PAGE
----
Telecom service providers on Thursday claimed that tariffs may rise by 25 to 30% on account of high spectrum prices, if the government accepts recommendations of the Telecom Regulatory Authority of India (TRAI).
The regulator strongly refuted their figures and said that the impact will be only between 3% and 6%, if at all.
“I do not agree with the operators who have come out with such figures,” said TRAI chairman JS Sarma. “The amount of increase will be only between 1.5 and 3 paise per minute. Even here the competition will take care (to ensure low tariffs).”
India has a huge mobile subscriber base of over 900 million and they are expected to talk 340260 crore minutes in the current fiscal year, according to TRAI estimates. Moreover, spectrum is issued for 20 years. As a result the increase in cost per minute is only between 1.5 and 3 paise, it says. At present, average tariff for a one-minute local call is 50 paise.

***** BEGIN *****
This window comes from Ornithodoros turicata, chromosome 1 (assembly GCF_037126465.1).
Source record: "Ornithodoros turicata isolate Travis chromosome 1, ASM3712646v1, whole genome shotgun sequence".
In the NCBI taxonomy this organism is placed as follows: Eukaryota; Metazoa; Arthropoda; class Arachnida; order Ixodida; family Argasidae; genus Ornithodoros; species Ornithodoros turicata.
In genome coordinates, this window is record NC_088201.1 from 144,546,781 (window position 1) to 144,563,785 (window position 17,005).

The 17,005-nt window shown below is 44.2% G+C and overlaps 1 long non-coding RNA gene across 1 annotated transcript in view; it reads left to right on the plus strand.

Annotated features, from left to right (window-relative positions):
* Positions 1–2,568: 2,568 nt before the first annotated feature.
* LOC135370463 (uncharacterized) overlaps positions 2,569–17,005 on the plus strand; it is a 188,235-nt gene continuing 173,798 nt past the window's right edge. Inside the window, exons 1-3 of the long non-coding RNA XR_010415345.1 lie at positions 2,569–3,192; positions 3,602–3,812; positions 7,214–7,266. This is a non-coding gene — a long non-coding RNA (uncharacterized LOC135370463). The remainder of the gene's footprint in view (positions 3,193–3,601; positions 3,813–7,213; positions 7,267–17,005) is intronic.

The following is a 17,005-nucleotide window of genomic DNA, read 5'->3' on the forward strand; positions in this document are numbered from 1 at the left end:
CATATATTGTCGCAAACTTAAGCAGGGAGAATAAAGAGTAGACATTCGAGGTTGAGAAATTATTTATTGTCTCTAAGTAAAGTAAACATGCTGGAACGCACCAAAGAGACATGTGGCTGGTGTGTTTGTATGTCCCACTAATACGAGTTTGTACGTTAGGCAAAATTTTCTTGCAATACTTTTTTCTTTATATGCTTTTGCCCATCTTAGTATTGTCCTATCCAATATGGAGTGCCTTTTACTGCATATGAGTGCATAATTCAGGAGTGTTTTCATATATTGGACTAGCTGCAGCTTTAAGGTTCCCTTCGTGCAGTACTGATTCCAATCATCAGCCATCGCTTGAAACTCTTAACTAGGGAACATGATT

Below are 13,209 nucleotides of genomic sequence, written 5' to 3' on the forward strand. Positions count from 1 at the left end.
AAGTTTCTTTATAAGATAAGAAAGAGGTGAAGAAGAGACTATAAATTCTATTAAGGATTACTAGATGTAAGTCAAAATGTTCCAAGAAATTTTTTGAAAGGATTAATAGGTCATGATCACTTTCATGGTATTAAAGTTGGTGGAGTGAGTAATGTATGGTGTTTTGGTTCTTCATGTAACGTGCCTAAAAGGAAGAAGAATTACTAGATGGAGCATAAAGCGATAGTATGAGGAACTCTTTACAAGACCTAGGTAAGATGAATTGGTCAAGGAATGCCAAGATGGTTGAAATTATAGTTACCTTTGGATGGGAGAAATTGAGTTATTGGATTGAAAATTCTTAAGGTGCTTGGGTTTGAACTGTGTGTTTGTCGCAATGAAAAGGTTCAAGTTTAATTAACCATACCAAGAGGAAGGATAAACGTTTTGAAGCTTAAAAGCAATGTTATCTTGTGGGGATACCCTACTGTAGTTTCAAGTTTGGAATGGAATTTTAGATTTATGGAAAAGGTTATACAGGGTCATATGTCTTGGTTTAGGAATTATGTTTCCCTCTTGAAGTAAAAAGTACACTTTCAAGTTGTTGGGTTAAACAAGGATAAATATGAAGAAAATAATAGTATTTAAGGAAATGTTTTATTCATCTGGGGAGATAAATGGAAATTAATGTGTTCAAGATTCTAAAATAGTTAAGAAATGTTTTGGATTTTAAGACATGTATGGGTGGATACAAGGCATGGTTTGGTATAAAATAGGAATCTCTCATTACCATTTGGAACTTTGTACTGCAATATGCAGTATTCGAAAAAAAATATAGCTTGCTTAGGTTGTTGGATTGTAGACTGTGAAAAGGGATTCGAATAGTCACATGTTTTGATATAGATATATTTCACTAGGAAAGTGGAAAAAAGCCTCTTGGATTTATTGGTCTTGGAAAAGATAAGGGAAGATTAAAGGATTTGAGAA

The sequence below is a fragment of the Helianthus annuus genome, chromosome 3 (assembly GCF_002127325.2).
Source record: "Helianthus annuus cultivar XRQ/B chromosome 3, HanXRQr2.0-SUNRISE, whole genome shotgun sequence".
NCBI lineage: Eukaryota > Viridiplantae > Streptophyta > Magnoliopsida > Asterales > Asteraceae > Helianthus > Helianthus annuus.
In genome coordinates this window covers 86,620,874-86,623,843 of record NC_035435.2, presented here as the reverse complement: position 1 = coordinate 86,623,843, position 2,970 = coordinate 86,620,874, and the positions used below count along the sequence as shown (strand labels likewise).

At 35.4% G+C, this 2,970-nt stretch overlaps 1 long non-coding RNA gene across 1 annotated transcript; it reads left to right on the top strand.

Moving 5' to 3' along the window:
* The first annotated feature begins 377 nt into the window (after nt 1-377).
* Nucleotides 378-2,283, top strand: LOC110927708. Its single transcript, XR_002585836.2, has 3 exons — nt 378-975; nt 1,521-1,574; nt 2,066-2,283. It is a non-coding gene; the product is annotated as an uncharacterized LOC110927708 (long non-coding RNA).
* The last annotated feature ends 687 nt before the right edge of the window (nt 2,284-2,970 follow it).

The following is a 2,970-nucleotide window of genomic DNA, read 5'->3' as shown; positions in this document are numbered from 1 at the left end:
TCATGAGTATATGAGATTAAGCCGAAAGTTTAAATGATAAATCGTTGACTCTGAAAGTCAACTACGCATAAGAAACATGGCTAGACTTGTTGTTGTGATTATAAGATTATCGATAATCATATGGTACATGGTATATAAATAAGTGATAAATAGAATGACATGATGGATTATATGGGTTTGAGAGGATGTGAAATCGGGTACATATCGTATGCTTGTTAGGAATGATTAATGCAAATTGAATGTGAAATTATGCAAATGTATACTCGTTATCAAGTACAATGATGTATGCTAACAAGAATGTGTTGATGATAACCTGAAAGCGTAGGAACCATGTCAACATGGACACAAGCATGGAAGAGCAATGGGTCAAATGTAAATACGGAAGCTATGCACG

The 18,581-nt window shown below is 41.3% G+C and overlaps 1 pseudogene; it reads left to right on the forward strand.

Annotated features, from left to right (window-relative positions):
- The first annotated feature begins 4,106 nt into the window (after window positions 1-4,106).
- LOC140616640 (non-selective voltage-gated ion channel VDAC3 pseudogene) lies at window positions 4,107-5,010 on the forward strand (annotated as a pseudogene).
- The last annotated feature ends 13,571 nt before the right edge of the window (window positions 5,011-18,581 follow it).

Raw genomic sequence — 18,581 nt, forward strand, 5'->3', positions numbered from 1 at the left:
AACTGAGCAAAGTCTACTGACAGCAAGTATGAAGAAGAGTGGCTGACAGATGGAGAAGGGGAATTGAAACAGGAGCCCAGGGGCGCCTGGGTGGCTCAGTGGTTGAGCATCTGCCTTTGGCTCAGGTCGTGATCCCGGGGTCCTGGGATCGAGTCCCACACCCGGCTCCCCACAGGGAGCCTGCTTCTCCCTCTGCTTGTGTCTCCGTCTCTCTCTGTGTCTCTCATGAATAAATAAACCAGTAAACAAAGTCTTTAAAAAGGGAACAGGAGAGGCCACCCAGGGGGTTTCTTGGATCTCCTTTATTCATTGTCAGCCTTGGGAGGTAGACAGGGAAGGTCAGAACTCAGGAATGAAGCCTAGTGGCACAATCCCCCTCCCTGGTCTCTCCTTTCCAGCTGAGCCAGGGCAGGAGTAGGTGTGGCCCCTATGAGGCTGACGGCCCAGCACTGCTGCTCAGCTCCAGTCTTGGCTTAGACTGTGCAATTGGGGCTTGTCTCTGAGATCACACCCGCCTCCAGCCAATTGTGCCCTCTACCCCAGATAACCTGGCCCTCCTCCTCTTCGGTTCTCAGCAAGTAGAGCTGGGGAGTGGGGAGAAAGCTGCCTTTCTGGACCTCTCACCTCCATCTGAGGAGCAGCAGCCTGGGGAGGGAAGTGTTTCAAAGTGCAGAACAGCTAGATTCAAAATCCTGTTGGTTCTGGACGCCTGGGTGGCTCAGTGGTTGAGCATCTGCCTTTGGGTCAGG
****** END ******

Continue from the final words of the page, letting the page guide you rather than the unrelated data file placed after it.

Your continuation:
“We are transparent and our calculations are put on the Web as part of the recommendations," said Sarma, defending the recommendations on which the government is yet to take a decision.
Cellular operators, however, say that if the adverse effect of the high tariffs on demand is also taken into account, the hit they take will be very high.
In its recommendations on the auction of spectrum submitted to the government last month, the TRAI proposed a reserve price of Rs.3,622 per MHz, which is about 10 times more than the price at which old incumbent operators got spectrum.
“The cost of spectrum as a total percentage of service cost is very low,” said Sarma.
“Simple economics will show that tariff will not go up significantly due to higher spectrum prices,” said Mahesh Uppal, a Delhi-based analyst. “I do not expect an overnight steep rise. However, a slow and steady price rise can not be ruled out as all the operators will be hurt.”